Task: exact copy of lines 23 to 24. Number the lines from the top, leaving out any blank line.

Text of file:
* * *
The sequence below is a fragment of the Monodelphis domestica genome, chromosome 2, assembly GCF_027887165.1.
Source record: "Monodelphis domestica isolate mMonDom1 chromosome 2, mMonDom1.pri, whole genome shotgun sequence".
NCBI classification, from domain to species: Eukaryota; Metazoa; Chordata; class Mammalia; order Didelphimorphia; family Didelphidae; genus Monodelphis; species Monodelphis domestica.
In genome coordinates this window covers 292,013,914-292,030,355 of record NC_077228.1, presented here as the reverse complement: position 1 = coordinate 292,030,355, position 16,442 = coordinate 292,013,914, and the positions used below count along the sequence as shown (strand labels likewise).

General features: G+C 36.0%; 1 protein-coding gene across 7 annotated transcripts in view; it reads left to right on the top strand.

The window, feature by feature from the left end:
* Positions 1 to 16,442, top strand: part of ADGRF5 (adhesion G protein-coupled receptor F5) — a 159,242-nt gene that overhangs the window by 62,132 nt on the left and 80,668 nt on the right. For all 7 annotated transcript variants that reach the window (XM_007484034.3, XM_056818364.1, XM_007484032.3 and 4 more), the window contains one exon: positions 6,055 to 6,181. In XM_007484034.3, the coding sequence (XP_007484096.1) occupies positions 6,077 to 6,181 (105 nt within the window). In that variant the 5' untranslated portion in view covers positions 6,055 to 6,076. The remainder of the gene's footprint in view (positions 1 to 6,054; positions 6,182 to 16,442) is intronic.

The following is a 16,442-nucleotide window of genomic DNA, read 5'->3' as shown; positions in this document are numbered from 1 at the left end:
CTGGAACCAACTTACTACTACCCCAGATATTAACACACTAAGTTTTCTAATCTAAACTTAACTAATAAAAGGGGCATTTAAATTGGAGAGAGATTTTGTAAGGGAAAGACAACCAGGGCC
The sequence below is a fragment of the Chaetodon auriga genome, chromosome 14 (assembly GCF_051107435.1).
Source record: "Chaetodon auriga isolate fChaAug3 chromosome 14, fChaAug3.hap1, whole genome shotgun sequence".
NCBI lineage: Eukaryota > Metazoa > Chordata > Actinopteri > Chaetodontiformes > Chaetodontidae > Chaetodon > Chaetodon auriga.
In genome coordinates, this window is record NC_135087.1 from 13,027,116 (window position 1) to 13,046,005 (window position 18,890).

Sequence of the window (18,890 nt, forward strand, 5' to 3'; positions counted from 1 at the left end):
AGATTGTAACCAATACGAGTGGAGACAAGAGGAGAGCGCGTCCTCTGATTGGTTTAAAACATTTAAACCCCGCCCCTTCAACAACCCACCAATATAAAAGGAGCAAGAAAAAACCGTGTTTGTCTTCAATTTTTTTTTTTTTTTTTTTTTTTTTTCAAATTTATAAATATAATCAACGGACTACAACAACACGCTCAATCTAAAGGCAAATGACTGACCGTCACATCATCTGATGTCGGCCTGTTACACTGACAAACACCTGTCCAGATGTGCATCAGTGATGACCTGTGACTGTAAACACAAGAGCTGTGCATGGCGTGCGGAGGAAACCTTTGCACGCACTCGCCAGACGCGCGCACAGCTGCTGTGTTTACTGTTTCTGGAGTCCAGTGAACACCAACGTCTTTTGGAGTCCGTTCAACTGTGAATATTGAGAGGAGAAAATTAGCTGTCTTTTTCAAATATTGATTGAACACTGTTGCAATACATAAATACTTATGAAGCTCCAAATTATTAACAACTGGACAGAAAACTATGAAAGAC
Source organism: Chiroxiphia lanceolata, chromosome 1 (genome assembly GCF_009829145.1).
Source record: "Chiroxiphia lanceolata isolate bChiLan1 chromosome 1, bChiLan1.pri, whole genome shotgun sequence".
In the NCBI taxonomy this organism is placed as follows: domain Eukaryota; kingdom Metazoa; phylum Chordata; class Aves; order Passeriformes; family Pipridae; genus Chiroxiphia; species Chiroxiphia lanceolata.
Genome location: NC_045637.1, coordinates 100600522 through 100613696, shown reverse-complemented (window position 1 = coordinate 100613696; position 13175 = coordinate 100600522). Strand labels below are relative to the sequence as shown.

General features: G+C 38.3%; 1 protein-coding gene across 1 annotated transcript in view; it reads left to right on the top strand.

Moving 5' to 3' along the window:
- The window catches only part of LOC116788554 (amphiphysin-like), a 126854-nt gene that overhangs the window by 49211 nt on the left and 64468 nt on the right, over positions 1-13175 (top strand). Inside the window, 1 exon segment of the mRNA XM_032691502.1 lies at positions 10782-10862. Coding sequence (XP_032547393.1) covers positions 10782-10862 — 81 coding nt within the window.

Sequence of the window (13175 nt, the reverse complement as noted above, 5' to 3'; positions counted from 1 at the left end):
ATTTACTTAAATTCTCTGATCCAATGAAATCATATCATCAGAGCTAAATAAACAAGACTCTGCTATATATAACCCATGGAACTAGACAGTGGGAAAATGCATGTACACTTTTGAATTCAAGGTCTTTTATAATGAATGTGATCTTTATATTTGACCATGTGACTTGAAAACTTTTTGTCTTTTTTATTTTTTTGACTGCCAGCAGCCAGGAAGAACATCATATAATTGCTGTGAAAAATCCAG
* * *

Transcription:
Sequence of the window (13175 nt, the reverse complement as noted above, 5' to 3'; positions counted from 1 at the left end):
ATTTACTTAAATTCTCTGATCCAATGAAATCATATCATCAGAGCTAAATAAACAAGACTCTGCTATATATAACCCATGGAACTAGACAGTGGGAAAATGCATGTACACTTTTGAATTCAAGGTCTTTTATAATGAATGTGATCTTTATATTTGACCATGTGACTTGAAAACTTTTTGTCTTTTTTATTTTTTTGACTGCCAGCAGCCAGGAAGAACATCATATAATTGCTGTGAAAAATCCAG